16. Herbal Academy of New England Blog Some wild plants are covered along with cultivated herbs. It appears to be a young and growing site, and I look forward to expanding coverage of wild plants. Tips for locating and identifying wild plants are sometimes provided, but the focus is on medicinal properties. I find it very interesting, but sources are cited inconsistently. Recipes for infused oils, balms, salves, teas, etc., are provided.

Homesteading and farming

17. Common Sense Homesteading Homesteader Laurie Neverman authors this informative and well organized blog. Under “Herbs and Wildcrafting”, many wild plants are covered in depth, with useful photos and detailed botanical description. She discusses medicinal properties, nutritional value, wildlife value, etc. And she cites her sources! Well done, Laurie! I was just recently introduced to this blog, and look forward to perusing it. Oh, and by the way, Laurie has earned degrees in mathematics and renewable energy. Pretty impressive for a homestead blogger. Or anyone, for that matter.

Wildlife and wildcrafting

18. Josh’s Journal In addition to plant identification and foraging tips, Josh teaches us about birds, provides tracking tips, and occasionally quizzes us. The blog is well organized: Under “Explore”, you will find menus for “wild edibles” and “wild medicine”. Quite a few plants are featured. Posts are relatively brief, and focused on a few interesting facts or salient features, rather than exhaustive description. They are well written and accompanied by beautiful photos.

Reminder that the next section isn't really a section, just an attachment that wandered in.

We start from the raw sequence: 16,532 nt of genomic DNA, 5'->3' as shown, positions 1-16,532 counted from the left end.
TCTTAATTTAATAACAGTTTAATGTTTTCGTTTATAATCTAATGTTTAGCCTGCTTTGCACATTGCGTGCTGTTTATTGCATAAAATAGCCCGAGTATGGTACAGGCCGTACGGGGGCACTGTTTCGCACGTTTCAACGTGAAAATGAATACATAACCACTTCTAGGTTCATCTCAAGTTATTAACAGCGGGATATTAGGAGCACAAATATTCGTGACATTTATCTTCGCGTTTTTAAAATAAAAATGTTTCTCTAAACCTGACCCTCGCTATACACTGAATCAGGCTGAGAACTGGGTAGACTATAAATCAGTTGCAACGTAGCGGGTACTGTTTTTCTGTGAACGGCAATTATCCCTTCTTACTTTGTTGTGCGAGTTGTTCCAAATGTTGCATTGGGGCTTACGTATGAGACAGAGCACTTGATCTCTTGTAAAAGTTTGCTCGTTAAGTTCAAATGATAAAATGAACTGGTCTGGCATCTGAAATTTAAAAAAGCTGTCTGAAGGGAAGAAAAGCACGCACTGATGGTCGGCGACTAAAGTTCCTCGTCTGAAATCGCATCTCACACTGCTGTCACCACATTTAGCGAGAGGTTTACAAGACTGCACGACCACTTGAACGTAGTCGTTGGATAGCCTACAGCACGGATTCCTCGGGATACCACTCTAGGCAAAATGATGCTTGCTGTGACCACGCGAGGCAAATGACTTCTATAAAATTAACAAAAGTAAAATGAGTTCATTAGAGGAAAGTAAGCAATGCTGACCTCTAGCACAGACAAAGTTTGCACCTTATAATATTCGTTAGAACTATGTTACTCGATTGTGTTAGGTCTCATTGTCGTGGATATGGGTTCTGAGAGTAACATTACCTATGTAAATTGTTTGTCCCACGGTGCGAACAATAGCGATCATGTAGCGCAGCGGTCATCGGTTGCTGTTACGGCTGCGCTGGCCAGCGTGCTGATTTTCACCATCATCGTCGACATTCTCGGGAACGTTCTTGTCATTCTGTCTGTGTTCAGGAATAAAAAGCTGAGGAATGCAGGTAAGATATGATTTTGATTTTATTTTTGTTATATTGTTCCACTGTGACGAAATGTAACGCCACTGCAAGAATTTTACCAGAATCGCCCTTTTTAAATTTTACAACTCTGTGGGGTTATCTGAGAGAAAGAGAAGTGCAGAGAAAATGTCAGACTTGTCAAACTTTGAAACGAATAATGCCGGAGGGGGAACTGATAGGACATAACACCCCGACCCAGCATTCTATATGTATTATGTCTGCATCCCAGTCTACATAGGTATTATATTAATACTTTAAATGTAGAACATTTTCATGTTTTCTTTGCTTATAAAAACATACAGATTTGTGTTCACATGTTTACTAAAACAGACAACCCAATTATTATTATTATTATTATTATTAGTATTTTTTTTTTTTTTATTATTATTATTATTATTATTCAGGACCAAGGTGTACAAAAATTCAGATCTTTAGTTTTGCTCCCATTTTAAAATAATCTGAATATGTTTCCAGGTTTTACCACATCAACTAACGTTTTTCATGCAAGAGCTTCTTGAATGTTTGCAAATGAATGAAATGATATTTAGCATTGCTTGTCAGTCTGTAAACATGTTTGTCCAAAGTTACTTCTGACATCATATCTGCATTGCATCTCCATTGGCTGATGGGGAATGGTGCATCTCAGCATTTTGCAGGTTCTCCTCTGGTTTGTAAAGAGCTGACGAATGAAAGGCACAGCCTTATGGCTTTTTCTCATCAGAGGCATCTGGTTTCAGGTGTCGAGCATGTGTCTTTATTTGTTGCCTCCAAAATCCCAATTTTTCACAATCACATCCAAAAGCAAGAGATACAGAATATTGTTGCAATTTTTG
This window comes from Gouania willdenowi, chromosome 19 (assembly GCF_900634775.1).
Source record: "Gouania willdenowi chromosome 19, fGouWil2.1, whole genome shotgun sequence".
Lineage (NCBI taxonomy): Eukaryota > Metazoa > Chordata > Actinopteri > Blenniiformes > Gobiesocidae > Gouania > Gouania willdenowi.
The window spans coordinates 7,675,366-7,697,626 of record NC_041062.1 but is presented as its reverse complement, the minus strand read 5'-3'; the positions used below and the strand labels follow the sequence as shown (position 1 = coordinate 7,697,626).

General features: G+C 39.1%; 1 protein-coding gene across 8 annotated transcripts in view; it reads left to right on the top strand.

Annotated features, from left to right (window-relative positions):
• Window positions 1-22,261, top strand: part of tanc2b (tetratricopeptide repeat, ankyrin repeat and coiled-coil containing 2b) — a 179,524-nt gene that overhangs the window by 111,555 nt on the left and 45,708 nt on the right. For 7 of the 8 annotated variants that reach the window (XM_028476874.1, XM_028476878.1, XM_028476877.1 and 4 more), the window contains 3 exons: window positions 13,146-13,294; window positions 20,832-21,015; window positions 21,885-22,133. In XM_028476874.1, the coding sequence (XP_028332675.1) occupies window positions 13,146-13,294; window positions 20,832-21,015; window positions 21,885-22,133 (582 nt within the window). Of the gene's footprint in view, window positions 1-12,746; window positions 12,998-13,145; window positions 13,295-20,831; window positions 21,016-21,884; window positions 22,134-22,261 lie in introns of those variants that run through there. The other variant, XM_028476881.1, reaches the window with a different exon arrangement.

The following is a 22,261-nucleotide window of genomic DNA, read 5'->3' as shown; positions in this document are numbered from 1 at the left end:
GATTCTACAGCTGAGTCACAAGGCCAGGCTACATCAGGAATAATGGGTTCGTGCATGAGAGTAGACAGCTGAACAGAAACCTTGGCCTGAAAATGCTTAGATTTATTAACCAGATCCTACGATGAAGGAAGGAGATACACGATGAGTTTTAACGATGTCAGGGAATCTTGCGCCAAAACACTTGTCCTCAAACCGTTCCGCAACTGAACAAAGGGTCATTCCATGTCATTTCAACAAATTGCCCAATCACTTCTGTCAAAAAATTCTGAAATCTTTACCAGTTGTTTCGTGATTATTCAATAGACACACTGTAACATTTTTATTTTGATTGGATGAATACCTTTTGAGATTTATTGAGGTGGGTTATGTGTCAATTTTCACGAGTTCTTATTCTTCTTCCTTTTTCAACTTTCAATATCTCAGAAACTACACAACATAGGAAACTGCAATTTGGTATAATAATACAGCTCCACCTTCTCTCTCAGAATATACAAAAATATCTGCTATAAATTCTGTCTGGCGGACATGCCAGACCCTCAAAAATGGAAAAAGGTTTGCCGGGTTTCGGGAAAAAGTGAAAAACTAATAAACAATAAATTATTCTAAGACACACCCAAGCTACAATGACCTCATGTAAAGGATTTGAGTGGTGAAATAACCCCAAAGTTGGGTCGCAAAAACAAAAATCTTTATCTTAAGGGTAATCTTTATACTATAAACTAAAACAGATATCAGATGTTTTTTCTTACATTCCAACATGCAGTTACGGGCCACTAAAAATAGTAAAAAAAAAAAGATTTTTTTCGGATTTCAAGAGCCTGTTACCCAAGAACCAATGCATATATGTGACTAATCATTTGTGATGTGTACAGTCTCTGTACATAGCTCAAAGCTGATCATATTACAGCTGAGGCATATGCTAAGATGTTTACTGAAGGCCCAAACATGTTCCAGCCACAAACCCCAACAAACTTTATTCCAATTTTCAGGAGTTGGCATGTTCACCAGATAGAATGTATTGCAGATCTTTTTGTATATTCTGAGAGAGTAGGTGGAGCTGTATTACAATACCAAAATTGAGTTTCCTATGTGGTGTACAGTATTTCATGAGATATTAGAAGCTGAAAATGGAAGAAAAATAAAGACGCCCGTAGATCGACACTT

Did I miss any over the top foraging blogs? Which are your favorites?

18 Best Foraging Blogs

Wild bee balm


Shared on: Tuesdays with a Twist, Backyard Farming Connection, Wildcrafting Wednesday, From the Farm, Homestead Barn Hop #169, Simply Natural Saturdays, Green Thumb Thursday, Homestead Barn Hop, Down Home Blog Hop



18 Best Foraging Blogs — 32 Comments

  1. Thank you for this list! I know some of them, but others are new.
    A blog I love is called 66 Square Feet. She forages in New York City, and also South Africa. Not all her posts are about foraging but she is very knowlegeable and writes for some publications about it. I think she uses mostly weeds, for environmental reasons. But I love her food ideas.